WHEN lumps appears on the penis it can be worrying, especially when we're told to look out for them in connection to cancer or STIs.
It might be something you're avoiding dealing with, but it's important to know when to seek help.
Often they're totally harmless pimples or skin bumps, but in some cases they're a little more sinister.
They may appear on their own, or in clusters and can vary in size, plus they can be accompanied by other symptoms, such as discharge.
If you're experiencing any sort of pain or unusual symptoms, it might be time to consider seeing your doc.
Let's take a look at what could be causing white spots on your member.
Acne doesn't just occur on the face, it can also occur on the back, chest and other parts of the body – including your penis.
Pimples occur when your pores become infected by bacteria.
Most spots will only cause minor discomfort and disappear on their own.
But remember, you should never pop a pimple – especially down there – as it can lead to further infection and inflammation, something you definitely don't want on your manhood.
When you have an ingrown hair, you'll notice a small bump on the skin that can sometimes be painful to touch.
If you wax or shave that region you are more likely to get an ingrown hair.
Most ingrown hairs grow out on their own but if you start to notice signs of infection – think pus – then you need to treat it.
You can try things like exfoliation or a warm compress to help clear it up.
In severe cases, such as when it becomes infected, it may need to be treated with antibiotics.
This might be one you've never heard of this one.
Penile papules are small, non-cancerous bumps that appear on the head of the penis.
The often occur in rows that circle the head and can be pink, yellow, white or clear.
It is not known what causes the papules but they are harmless and do not require treatment unless they become painful.
If they do bother you though you can have them frozen off using cryosurgery or lasered off.
White lumps – Fordyce spots
Fordyce spots are small white or flesh-coloured bumps on your manhood caused by englarged oil glands (sebaceous glands).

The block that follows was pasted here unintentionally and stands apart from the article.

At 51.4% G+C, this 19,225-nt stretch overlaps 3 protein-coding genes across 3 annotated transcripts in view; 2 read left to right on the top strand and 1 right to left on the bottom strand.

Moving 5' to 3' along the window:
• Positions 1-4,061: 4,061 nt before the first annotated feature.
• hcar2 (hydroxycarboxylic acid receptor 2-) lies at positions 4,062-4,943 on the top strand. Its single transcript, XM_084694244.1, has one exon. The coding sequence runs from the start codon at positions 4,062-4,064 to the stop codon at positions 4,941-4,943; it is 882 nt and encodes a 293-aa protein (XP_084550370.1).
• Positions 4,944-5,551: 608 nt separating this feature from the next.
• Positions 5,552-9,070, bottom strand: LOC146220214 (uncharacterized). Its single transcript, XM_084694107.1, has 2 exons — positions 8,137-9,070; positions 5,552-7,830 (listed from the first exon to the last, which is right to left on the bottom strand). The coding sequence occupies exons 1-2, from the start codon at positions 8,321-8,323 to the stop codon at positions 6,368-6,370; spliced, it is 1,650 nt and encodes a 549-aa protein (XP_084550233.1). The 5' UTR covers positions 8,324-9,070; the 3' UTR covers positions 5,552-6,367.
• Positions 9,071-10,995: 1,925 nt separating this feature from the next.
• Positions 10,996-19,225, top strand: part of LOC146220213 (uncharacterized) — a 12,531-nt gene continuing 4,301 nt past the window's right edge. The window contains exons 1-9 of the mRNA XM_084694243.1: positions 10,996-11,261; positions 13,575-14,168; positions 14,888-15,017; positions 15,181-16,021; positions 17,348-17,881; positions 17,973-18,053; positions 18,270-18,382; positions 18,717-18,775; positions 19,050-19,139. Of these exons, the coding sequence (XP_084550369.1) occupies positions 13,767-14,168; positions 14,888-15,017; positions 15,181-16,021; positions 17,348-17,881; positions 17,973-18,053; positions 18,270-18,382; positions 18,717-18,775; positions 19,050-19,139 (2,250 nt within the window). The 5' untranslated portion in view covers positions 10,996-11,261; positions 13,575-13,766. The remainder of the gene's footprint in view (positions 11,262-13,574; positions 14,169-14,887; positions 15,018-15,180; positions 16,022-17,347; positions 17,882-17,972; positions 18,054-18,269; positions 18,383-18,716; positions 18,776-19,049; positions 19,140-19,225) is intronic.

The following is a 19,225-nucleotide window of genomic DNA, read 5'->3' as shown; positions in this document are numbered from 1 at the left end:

You might only notice one, or you might notice 50 or more.
They are harmless and not caught through unprotected sex.
People are born with Fordyce spots but aren't noticeable until puberty, when hormone changes make them larger.
But if they cause discomfort or you just want them removed there are plenty of surgical options, including laser and electrosurgery, to have them removed.
In a 2021 medical paper, French doctors revealed that tiny white pimples, called Fordyce spots, are seen on the penises of around nine per cent of men.
They also can show up in women's labia, the inside of the cheeks or the lips.
Genital warts are small, fleshy growths that appear on or around the genital area or around your bum.
They are the second most common type of sexually transmitted infection (STI) after chlamydia.
They are a viral skin infection caused by the human papilloma virus (HPV).
The warts are usually painless and do not pose a threat to your health, but they can cause some itching.
And they can be ugly to look at which can be upsetting for some people.
It can take months, or even years, for warts to develop after infection with HPV.
So if you're in a relationship and you get genital warts, it does not necessarily mean your partner has been having sex with other people.
Another STI that can cause spots on your manhood is herpes.
Herpes is an infection caused by the herpes simplex virus (HSV) that causes painful, itchy blisters on the genitals and areas that surround them.
It is a chronic, long-term condition and the virus remains in your body for the rest of your life.
That means it can become active again.
The HSV is contagious and can be passed on through unprotected sex.
Even if someone with genital herpes doesn't have any symptoms, it's possible for them to pass the condition on to a sexual partner.
Around eight in 10 people who carry the virus are unaware they are, according to the NHS.
You might think that thrush is something only women get, but it's not actually exclusive.
Thrush is caused by a group of yeasts called Candida.
It develops when there is an imbalance of micro-organisms, causing the Candida to multiply.
On blokes it can cause redness around the head of the penis as well as spots, irritation and white/yellow discharge.
It is possible for thrush to spread through sex – although it is not an STI.
Doctors advise that both sexual partners seek treatment at the same time to prevent re-infection.
Balanitis is pain, redness and swelling of the tip of the penis and foreskin.
It can also cause whitish, lumpy discharge and spots and is often caused by an allergic reaction or irritation.
Your doctor can prescribe antibacterial or antifungal creams to clear up the condition.
Stretching exercises to loosen the foreskin may also be needed to reduce inflammation.
Moving down from the penis and to the scotum, it's important to be aware that a lump in that area could be a sign of cancer.
Typical symptoms are a painless swelling or lump in one of the testicles, or any change in shape or texture of the testicles.
Testicular cancer is considered quite rare, diagnosed in 2,300 men a year. But it is the most common cancer for men aged between 15 and 49.
The NHS says lumps down there usually turn out to be harmless and random. But it's always worth seeing the GP if you do find them.
That's why it's important to feel your testicles often so you know what's normal for you, and when something appears "off".
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